Independent studies have shown that transgenes can move horizontally into soil microorganisms, into microorganisms of bee larvae and furthermore they join up with wild infectious agents, like viruses. There are a number of examples of viruses picking up transgenic DNA from GM crop plants, and in some cases more virulent strains of virus have emerged. The characteristic of ‘infectiousness’, which has been designed and built into these gene carriers, is going to leak and spread in the environment. Furthermore, the GM crops that industry want to trial here in the highlands are first generation and even more worrying. They contain what is known as ‘recombination hotspots’ which are places in DNA that break and join up with other DNA. The CaMV promoter and plasmid backbone both contain these break points, giving them a greater propensity to transfer horizontally.

The consequences of this are very serious indeed as GM crops carry antibiotic resistance genes and some also contain a universal toxin known as ‘barnase’, which is a component of terminator technology, used to kill pollen. Barnase is toxic to all cells.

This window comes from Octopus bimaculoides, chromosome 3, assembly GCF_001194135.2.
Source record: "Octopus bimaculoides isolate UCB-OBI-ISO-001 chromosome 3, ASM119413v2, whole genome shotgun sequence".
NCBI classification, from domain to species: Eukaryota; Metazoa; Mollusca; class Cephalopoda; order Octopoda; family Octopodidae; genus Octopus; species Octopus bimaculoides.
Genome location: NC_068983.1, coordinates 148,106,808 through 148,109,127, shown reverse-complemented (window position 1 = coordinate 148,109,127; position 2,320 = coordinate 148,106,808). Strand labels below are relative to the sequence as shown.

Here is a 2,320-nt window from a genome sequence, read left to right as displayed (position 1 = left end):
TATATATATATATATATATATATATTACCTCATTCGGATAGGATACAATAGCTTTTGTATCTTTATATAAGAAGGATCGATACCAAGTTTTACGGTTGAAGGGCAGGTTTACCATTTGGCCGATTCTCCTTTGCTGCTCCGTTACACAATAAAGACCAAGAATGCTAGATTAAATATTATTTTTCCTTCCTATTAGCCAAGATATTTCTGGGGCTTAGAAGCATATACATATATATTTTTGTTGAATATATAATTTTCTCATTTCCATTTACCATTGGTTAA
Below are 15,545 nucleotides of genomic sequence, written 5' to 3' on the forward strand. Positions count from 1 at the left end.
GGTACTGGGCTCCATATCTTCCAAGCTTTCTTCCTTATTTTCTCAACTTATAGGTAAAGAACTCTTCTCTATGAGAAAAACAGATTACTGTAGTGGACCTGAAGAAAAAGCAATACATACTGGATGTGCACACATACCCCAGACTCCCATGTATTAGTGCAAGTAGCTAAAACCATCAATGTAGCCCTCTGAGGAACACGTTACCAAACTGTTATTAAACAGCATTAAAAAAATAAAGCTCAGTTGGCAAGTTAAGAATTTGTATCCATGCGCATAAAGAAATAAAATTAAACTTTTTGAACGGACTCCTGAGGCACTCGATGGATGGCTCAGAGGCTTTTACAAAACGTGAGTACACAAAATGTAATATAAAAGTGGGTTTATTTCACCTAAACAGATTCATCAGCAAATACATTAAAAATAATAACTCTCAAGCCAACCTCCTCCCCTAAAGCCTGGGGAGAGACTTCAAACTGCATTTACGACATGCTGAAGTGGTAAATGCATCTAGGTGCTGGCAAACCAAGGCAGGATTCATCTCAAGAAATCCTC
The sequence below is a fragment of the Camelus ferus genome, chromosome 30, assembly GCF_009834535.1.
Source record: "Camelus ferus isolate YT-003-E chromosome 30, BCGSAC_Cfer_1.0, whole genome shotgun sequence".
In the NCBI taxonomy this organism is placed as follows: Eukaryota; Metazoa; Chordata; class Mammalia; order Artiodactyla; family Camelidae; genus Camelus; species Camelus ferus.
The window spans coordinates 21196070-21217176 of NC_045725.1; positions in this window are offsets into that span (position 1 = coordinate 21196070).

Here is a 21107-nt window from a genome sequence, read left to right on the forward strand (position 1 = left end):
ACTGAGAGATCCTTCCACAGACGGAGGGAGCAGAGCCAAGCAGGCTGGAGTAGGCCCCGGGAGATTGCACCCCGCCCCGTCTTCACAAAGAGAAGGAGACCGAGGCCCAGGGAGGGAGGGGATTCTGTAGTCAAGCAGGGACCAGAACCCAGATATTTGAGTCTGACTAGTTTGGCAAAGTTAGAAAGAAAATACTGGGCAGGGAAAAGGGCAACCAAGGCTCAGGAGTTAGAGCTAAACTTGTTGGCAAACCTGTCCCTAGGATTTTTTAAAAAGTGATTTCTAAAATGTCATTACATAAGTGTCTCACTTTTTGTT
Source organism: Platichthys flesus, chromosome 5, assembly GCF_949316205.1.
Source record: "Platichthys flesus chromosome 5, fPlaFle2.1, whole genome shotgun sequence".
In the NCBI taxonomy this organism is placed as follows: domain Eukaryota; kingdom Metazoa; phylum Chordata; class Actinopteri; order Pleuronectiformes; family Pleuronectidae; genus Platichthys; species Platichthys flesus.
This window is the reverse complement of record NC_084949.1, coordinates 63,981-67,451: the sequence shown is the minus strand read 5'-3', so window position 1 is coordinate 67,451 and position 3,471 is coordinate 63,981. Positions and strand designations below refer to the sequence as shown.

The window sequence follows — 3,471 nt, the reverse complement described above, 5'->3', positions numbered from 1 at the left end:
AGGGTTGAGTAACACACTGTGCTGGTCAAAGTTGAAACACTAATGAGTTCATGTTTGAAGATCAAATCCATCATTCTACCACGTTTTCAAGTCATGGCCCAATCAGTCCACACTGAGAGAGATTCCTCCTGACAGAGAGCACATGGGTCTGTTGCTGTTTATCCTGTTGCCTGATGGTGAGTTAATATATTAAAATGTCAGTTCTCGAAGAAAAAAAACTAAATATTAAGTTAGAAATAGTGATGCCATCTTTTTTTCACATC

Adding billions of copies of these genes into gene carriers that are unstable and leaky poses enormous risks to human health, animal health and the environment. The hazards include the emergence of new types of pathogens and viruses, the spread of antibiotic resistance and various other genetic disturbances, some of which may lead to cancer.

Biosafety alerts are already happening in the United States and elsewhere;

Corn growers in the United States are faced with two new corn viruses, one of which is a complete mystery as it is transmitted via the soil. Plant virologists are baffled as plant viruses are usually transmitted by insect vectors. GM corn is under suspicion as the new viral strains are related to viruses known to recombine with transgenes.